2. Buying a residential property

If you’re buying a residential property, whether you’re a first-time buyer or not, read on to find out more about the buying a house timeline below.

 

Finding a property – Week 0

When you’re purchasing property, you’ll likely want to view multiple properties to make sure you find the perfect house or flat. If you do, take a look at our property search guide. In the UK, this process generally takes 8-12 weeks, at the end of which you’ll make an offer on a property.

 

Making an offer – Week 8-12

Once you’ve made an offer on a property and it has been accepted, it’s time to sort out the legal and financial aspects of your purchase. You will need to make sure your mortgage has been approved, and appoint a solicitor to take care of contracts and other legal issues. During this time, you’ll also need to instruct a surveyor to carry out the necessary reports and surveys on the property.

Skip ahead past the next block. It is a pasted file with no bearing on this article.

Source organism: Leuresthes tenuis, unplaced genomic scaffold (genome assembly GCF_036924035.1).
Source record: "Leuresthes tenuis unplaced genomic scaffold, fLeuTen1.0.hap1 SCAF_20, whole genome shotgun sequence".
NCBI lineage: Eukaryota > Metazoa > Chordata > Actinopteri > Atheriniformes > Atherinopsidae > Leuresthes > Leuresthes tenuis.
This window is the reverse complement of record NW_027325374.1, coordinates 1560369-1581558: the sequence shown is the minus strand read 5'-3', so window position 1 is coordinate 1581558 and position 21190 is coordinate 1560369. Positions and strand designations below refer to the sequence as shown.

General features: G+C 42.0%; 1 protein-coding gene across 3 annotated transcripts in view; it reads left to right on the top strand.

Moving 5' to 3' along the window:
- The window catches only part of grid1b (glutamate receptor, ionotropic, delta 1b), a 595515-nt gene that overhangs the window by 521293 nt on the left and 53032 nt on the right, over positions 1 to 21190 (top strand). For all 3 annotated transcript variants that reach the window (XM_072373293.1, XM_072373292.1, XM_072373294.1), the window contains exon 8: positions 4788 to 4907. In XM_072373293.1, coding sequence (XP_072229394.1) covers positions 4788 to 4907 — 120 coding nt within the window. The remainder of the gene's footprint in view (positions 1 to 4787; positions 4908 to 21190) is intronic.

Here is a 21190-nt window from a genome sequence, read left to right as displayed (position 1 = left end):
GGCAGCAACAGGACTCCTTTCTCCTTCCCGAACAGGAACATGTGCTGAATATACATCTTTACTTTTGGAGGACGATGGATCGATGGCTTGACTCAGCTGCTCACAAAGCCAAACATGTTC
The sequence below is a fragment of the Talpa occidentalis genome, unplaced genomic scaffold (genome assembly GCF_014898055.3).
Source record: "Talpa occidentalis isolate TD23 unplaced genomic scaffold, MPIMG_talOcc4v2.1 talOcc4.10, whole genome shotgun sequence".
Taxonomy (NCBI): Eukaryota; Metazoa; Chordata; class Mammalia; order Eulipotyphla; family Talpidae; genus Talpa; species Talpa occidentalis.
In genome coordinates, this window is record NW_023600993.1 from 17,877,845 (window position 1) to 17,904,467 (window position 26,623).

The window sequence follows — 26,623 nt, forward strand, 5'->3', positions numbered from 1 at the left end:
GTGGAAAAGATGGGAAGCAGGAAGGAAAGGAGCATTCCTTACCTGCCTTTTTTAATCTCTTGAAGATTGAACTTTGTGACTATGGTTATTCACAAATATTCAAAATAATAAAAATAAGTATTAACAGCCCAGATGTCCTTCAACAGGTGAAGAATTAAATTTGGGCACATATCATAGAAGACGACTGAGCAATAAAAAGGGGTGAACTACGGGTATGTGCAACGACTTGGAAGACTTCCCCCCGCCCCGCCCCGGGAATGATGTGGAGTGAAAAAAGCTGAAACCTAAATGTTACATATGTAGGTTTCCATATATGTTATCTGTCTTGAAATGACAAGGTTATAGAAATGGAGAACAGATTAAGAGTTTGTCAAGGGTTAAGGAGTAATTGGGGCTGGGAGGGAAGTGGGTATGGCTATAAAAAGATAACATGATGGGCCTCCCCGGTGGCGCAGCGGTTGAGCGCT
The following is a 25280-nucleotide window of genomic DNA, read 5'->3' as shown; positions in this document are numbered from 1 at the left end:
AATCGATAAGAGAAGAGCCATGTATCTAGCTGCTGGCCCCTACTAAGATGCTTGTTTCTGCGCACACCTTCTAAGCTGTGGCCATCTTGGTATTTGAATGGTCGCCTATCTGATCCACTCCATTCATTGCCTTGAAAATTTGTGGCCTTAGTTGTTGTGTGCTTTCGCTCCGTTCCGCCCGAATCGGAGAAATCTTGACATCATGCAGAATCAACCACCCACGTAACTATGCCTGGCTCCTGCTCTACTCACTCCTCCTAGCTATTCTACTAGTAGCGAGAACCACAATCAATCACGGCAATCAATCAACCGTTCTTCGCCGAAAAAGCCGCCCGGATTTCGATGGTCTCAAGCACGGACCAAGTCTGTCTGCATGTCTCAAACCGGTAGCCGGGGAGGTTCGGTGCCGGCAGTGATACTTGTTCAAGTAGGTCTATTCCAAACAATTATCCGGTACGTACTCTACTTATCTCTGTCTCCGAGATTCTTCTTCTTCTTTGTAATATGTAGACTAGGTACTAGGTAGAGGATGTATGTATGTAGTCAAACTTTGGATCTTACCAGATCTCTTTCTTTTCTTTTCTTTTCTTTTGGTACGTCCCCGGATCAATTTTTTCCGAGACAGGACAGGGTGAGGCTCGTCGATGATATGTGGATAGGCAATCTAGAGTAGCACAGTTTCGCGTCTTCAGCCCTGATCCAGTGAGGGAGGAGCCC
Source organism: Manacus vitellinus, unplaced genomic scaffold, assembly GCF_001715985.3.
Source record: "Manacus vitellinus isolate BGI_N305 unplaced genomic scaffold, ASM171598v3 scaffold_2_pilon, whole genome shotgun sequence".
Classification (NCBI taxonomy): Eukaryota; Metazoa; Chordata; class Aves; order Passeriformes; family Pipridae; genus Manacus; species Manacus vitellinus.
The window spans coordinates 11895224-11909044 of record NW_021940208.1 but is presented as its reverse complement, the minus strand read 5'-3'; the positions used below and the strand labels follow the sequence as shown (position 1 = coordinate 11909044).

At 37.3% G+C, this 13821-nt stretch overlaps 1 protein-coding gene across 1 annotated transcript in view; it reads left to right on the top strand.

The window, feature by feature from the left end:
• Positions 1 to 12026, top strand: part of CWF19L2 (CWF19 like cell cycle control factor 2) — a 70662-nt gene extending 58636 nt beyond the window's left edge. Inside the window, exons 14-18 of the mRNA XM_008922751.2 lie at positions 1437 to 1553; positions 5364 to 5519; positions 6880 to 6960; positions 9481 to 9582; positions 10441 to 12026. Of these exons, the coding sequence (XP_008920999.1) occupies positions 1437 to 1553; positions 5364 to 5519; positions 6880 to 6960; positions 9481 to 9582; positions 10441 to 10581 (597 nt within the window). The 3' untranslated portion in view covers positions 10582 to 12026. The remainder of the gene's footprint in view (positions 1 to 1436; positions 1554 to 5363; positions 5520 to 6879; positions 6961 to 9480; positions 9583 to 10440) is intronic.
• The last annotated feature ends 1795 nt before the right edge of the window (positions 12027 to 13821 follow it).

Deciding what to offer can be tricky. Read our top tips on negotiating a house price.

Legal Due Diligence and exchanging contracts – Week 12-20

Your solicitor will review the contract received from the seller’s solicitor and carry out any necessary legal due diligence. They will also carry out searches which they will report to you on before exchange of contracts.  After the legal work is completed, the next stage in the purchase is exchanging contracts. At this point, you’ll be required to pay the property deposit. Once contracts are signed, you are legally bound to follow through with the purchase.